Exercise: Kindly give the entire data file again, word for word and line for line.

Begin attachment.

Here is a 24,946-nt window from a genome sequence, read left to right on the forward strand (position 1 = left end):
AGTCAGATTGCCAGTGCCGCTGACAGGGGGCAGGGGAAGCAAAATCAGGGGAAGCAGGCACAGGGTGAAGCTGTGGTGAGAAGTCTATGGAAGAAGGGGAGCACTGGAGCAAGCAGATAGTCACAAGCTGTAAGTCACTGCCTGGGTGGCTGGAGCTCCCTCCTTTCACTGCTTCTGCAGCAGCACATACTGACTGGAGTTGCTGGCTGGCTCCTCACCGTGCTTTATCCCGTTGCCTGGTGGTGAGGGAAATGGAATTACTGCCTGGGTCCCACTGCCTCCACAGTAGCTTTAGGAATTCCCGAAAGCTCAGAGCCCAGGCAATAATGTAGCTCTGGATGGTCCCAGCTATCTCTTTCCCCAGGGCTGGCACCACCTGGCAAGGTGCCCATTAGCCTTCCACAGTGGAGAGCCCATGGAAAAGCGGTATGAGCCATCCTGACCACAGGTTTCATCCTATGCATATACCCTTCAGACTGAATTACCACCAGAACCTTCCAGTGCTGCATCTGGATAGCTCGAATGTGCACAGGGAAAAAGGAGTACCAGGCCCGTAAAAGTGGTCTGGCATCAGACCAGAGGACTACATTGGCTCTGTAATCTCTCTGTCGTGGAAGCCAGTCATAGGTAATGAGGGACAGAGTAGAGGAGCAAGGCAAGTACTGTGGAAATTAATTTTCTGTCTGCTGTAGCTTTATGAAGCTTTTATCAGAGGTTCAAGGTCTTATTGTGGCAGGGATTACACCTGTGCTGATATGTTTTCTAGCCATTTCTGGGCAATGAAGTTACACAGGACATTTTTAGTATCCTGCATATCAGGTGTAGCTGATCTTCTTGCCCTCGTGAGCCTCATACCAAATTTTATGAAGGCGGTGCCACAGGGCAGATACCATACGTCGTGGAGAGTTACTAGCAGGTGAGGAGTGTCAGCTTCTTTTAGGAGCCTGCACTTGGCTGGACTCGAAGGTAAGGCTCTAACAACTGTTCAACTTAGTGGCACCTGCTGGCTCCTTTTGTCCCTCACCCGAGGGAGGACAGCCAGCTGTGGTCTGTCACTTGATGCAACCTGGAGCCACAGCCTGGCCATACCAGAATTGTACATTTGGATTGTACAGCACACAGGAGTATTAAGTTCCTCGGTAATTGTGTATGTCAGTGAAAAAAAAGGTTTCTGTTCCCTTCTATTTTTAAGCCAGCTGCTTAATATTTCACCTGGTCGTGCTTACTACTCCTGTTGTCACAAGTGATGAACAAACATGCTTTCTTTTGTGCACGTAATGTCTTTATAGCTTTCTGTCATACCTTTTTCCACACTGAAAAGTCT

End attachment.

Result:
Here is a 24,946-nt window from a genome sequence, read left to right on the forward strand (position 1 = left end):
AGTCAGATTGCCAGTGCCGCTGACAGGGGGCAGGGGAAGCAAAATCAGGGGAAGCAGGCACAGGGTGAAGCTGTGGTGAGAAGTCTATGGAAGAAGGGGAGCACTGGAGCAAGCAGATAGTCACAAGCTGTAAGTCACTGCCTGGGTGGCTGGAGCTCCCTCCTTTCACTGCTTCTGCAGCAGCACATACTGACTGGAGTTGCTGGCTGGCTCCTCACCGTGCTTTATCCCGTTGCCTGGTGGTGAGGGAAATGGAATTACTGCCTGGGTCCCACTGCCTCCACAGTAGCTTTAGGAATTCCCGAAAGCTCAGAGCCCAGGCAATAATGTAGCTCTGGATGGTCCCAGCTATCTCTTTCCCCAGGGCTGGCACCACCTGGCAAGGTGCCCATTAGCCTTCCACAGTGGAGAGCCCATGGAAAAGCGGTATGAGCCATCCTGACCACAGGTTTCATCCTATGCATATACCCTTCAGACTGAATTACCACCAGAACCTTCCAGTGCTGCATCTGGATAGCTCGAATGTGCACAGGGAAAAAGGAGTACCAGGCCCGTAAAAGTGGTCTGGCATCAGACCAGAGGACTACATTGGCTCTGTAATCTCTCTGTCGTGGAAGCCAGTCATAGGTAATGAGGGACAGAGTAGAGGAGCAAGGCAAGTACTGTGGAAATTAATTTTCTGTCTGCTGTAGCTTTATGAAGCTTTTATCAGAGGTTCAAGGTCTTATTGTGGCAGGGATTACACCTGTGCTGATATGTTTTCTAGCCATTTCTGGGCAATGAAGTTACACAGGACATTTTTAGTATCCTGCATATCAGGTGTAGCTGATCTTCTTGCCCTCGTGAGCCTCATACCAAATTTTATGAAGGCGGTGCCACAGGGCAGATACCATACGTCGTGGAGAGTTACTAGCAGGTGAGGAGTGTCAGCTTCTTTTAGGAGCCTGCACTTGGCTGGACTCGAAGGTAAGGCTCTAACAACTGTTCAACTTAGTGGCACCTGCTGGCTCCTTTTGTCCCTCACCCGAGGGAGGACAGCCAGCTGTGGTCTGTCACTTGATGCAACCTGGAGCCACAGCCTGGCCATACCAGAATTGTACATTTGGATTGTACAGCACACAGGAGTATTAAGTTCCTCGGTAATTGTGTATGTCAGTGAAAAAAAAGGTTTCTGTTCCCTTCTATTTTTAAGCCAGCTGCTTAATATTTCACCTGGTCGTGCTTACTACTCCTGTTGTCACAAGTGATGAACAAACATGCTTTCTTTTGTGCACGTAATGTCTTTATAGCTTTCTGTCATACCTTTTTCCACACTGAAAAGTCT